It is hard to watch someone you love go through life without the skills or capacity to manage his or her own affairs. But how can you help if a family member is unable to help himself or herself?
A family member or close acquaintance may petition the probate court in Connecticut to establish a conservatorship. This person may legally manage the financial or personal affairs of a person deemed incapable of doing so on his or her own.
There are two basic types of conservator under Connecticut law. A "conservator of the person" manages personal affairs such as food, clothing, health care and shelter. A "conservator of the estate" manages financial issues such as income, assets and public assistance benefits.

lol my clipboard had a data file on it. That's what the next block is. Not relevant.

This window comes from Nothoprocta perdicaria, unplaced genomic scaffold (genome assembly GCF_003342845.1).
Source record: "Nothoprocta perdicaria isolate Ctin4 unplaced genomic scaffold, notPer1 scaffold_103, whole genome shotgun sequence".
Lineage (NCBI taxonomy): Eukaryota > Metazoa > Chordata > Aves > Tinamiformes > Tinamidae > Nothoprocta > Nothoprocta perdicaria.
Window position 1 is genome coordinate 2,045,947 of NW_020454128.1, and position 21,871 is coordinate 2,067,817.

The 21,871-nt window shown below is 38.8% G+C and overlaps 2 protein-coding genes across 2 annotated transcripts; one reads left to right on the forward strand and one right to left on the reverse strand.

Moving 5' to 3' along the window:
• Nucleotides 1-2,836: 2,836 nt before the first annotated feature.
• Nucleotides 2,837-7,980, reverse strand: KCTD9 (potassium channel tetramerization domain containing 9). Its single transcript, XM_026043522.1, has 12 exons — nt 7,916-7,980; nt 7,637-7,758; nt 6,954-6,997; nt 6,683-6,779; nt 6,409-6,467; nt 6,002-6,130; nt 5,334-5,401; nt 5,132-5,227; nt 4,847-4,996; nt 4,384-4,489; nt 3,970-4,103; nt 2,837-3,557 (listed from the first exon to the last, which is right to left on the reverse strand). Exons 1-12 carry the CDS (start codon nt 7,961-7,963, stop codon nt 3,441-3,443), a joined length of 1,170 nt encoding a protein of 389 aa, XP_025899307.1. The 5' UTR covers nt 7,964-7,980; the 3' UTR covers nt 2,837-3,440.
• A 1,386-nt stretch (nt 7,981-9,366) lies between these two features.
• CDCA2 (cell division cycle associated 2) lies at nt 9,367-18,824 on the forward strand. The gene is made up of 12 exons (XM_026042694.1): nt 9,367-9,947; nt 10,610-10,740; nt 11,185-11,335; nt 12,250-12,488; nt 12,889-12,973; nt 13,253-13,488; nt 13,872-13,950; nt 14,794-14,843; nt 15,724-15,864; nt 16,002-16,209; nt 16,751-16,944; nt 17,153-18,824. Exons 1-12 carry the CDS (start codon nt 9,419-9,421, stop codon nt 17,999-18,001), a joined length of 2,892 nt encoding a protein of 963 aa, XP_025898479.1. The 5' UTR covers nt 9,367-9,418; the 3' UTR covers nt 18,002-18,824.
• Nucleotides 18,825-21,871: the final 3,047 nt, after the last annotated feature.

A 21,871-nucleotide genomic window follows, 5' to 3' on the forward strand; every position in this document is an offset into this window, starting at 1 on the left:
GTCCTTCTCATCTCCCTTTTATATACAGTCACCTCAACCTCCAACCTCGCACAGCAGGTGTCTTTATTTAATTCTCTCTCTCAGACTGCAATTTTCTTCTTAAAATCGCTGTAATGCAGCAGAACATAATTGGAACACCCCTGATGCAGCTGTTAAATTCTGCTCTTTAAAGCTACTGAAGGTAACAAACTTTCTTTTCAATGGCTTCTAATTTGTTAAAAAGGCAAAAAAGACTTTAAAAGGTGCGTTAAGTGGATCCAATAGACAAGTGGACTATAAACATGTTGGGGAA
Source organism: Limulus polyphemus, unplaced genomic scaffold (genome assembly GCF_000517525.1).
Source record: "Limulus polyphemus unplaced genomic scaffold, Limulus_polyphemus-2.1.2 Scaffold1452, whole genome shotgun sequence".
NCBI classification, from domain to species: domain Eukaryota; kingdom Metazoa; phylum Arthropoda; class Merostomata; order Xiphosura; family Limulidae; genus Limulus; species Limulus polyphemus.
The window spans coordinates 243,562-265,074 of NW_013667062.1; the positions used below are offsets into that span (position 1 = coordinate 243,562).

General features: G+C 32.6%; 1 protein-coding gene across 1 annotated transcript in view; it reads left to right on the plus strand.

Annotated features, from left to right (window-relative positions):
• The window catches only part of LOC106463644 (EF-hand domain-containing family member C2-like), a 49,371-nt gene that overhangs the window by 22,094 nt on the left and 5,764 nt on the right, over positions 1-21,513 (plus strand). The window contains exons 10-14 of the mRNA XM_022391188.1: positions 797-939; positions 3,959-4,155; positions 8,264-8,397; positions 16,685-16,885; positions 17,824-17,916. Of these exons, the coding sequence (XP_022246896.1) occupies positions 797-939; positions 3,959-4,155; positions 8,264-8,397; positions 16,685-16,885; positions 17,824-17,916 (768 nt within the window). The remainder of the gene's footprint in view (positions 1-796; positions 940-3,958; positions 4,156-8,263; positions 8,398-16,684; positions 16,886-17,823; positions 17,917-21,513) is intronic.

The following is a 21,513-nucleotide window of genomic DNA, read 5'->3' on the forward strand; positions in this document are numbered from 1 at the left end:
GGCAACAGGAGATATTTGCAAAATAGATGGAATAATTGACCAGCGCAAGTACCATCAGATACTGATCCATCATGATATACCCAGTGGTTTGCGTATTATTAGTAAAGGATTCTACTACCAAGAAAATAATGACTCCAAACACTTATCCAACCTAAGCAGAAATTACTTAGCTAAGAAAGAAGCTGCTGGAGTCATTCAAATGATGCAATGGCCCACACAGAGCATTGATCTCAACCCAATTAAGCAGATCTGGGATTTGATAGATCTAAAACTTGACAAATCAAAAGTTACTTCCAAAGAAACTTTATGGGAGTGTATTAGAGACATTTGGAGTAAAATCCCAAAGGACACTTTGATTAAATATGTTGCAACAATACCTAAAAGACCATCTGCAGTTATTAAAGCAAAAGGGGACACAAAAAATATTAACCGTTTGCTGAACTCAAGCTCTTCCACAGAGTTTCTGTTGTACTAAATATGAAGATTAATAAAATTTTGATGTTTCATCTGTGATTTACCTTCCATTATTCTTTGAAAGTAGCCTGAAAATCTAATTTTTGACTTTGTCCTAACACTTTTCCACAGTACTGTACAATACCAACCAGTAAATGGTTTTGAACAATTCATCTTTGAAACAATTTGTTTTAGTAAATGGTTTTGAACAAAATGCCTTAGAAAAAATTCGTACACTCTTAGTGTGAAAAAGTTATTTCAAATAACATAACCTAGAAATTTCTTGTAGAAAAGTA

A person may be either or both of these types, depending on the needs of the individual in question. That individual must have been a resident of Connecticut for at least six months for the probate court to establish either type of conservatorship.
If a person expects to be incapacitated, such as encroaching dementia, he or she may name a future conservator through a process similar to executing a will. A successor conservator may also be named in case the first is unable to serve due to incapacity or death.
Individuals and their family members have the right to ensure their affairs are properly looked after by a caring and capable person. A legal representative may help advise on and execute the establishment of a legal conservatorship under the parameters of Connecticut law.
Source: Connecticut Probate Courts, "Probate Court User Guide for Conservators," accessed Dec. 22, 2017